7 things I learned driving the Great Ocean Road

There's more to it than the 12 Apostles (but they're still pretty great).
12 Apostles, Great Ocean Road © Daniel Walker
By James Shackell

I recently made the move from Melbourne down to Geelong. Mostly to escape the rising price of smashed avocado in Melbourne, but also to be closer to the surf coast.

For those that reckon anything west of Melbourne’s CBD is like that shadowy place in the Lion King where Simba isn’t allowed to go, do yourself a favour: buy two packs of Doritos, hop in the car and spend a Sunday driving the Great Ocean Road (GOR). Twenty minutes on the coastal track between Fairhaven and Lorne and you’ll forget the Mornington Peninsula even exists.

1. Anglesea makes the ultimate pit stop

Anglesea, Great Ocean Road © Phillip N. Young

I’ve got a soft spot for Anglesea. It’s a classic surf coast town: one main strip of shops and a bunch of 1970s holiday houses nestled on a little estuary that flows to the sea. But it also makes a killer early morning pit stop.

If you’re after something jumbo-sized and a bit ridiculous, head to JUMs and order their signature chips and gravy. People travel from Mongolia for this stuff (probably). If your stomach isn’t ready for a gravy-based brunch, pop-in to the bakery next to the Commonwealth ATMs. They do the best beef and mushroom pie on the coast.

2. Use the slow car turnouts

Driving, Great Ocean Road © Larry W. Lo

You’ll notice there are two types of drivers on the GOR. The first want to soak up some rugged Aussie scenery and arrive at the other end alive, the rest think they’re starring in 'Mad Max Fury Road'.

If you see some clown tailgating you around the corners near 13th Beach, don’t be a hero: pull into the slow car turnouts (there’s one every five minutes or so) and let them pass. It’s far too nice a drive to rush. Leave that stuff to the rev heads.

3. Save stomach space for Lorne

Lorne cops a lot of flack for being too touristy, and it’s true: if you arrive in the height of summer (especially during Falls Festival) you’d probably do better to keep on driving. Car parks are like unicorn sightings: very rare. But come in winter, or on a cheeky midweek break, and it’s actually quite lovely.

You can tuck into a burger at The Bottle of Milk in peace, and stock up on vanilla slice from the bakery around the corner. A stroll along the foreshore is a great way to stretch the car legs too, or you can drive a little further along the coast and walk Lorne Pier. You’ll get a great view back along the main beach.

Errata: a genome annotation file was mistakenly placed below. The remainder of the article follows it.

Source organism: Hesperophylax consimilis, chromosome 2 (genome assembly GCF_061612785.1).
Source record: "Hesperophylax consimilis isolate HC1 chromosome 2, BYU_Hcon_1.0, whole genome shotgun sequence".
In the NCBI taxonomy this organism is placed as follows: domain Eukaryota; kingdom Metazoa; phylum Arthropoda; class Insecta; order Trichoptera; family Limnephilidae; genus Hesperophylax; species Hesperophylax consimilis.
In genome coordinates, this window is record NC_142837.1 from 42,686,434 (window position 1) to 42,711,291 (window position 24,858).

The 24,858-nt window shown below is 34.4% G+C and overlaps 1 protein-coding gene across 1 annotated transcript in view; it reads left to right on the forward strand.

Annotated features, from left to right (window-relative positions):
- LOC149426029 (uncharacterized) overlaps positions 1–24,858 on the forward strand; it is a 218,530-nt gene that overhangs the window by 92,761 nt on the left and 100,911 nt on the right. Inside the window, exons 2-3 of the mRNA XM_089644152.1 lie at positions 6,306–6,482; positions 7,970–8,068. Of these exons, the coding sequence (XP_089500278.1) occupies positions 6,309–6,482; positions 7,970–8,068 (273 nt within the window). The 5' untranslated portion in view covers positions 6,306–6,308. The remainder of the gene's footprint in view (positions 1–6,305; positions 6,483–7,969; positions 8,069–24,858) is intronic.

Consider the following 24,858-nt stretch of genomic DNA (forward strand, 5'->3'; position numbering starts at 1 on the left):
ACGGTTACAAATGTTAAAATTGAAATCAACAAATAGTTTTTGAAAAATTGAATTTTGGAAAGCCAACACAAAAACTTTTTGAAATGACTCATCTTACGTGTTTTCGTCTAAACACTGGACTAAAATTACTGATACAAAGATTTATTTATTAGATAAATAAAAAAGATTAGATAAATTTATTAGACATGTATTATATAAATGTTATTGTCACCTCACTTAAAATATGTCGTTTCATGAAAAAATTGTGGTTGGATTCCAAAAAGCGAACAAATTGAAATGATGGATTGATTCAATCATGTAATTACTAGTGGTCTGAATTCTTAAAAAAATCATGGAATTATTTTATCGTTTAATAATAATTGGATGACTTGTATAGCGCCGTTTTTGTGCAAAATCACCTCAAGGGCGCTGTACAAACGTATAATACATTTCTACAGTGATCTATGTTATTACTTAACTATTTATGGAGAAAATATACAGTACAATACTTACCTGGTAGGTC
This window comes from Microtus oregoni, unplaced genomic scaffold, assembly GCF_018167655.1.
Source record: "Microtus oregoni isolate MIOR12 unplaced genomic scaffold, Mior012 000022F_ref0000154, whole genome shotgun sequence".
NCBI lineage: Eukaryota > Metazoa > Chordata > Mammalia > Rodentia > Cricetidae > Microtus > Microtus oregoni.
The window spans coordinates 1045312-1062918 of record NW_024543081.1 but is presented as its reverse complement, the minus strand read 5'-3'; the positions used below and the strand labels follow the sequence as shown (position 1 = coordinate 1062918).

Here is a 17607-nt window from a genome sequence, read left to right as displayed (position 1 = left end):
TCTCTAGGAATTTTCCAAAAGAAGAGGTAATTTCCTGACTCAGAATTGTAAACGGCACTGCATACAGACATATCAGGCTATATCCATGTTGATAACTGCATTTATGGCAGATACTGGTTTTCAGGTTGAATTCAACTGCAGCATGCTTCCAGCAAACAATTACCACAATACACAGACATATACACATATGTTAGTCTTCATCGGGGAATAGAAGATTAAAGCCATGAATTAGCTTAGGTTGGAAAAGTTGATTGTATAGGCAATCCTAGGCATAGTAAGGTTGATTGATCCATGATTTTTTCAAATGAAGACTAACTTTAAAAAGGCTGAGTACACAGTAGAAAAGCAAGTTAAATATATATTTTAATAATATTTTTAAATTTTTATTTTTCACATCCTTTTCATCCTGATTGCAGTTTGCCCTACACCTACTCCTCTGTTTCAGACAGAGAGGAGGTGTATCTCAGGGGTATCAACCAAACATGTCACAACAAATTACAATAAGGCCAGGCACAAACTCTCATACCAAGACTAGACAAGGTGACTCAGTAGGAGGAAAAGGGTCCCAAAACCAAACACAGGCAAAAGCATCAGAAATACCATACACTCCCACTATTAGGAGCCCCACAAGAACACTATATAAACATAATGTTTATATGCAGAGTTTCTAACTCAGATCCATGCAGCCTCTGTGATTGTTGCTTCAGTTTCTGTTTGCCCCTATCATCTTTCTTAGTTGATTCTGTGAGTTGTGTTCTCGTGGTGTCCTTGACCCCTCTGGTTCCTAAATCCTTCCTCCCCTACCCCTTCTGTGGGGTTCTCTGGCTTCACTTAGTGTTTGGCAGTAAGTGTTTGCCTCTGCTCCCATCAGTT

4. Make a detour to Erskine Falls

Erskine Falls, Great Ocean Road © Karen Clarke Ng

If plunging cliffs and windswept bluffs are getting a bit same-same, hang a right at the roundabout as you enter Lorne proper and drive 15 minutes up into the hills. That’s where you’ll find Erskine Falls. Some people say Triplet Falls is the best waterfall in the region (you’ll find it further down the coast, deep in the Otway Ranges), but I like Erskine.

There’s a carpark above the falls, and it only takes a brisk 5-10 minute walk to reach the bottom. Take a few photos, stretch the legs and fill your lungs with the kind of air entrepreneurial hipsters could bottle and sell in organic cafes.

5. Apollo Bay might be the most beautiful spot on the whole coast

Apollo Bay, Great Ocean Road © Jorg Stormer

A controversial call, but I’m standing by it. The first leg of the Great Ocean Road is sort of classic, primal Australia: sandstone cliffs falling into a surf-wracked sea, dense eucalypt forests and winding switchback bends. By the time you pass Wongarra though, the forests fade away, the road straightens out and you’re left with rolling green hills, grazing sheep and isolated farms straight out of the Vicar of Dibley.

If you’re lucky enough to see Apollo Bay and Skenes Creek at sunset, you’ll know what I’m talking about. A great spot for an overnight stay. Check out Point of View if you want to impress your significant other.

6. The 12 Apostles are further than you think

12 Apostles, Great Ocean Road © Stuart Beattie

We’ve all done it: bitten off more than we can chew on a road trip and regretted it. Just keep in mind that, yes, the 12 Apostles are pretty freaking amazing, especially if you manage to see them at sunrise or sunset, but they are a long, long way from Melbourne.

I haven’t busted out Google Maps, but I’m pretty sure it would be quicker to drive to Brisbane. If you want to see them in a day and get all the way back home, head out early. It’ll take you a good 5+ hours via the coast. Going inland is quicker, but then you miss the GOR. Tricky.

7. Drive home through the Otways


Otways, Great Ocean Roadq © Aldo Van Zeeland

As fun as it is snaking along the Great Ocean Road with the window down like a boss, you probably wouldn’t want to do it twice in one day. It’s a long drive, and all those switchbacks can take their toll. Luckily Mother Nature has provided a solution in the form of The Otways, one of Victoria’s prettiest forests.

Do yourself a favour when it’s time to turn for home and head inland from Marengo and up into the hills. The Otways are a lovely drive, and it makes a nice change from all that photogenic coastal stuff. There’s even the old Otway Fly if you’re after some slightly kitsch tree-top walking.

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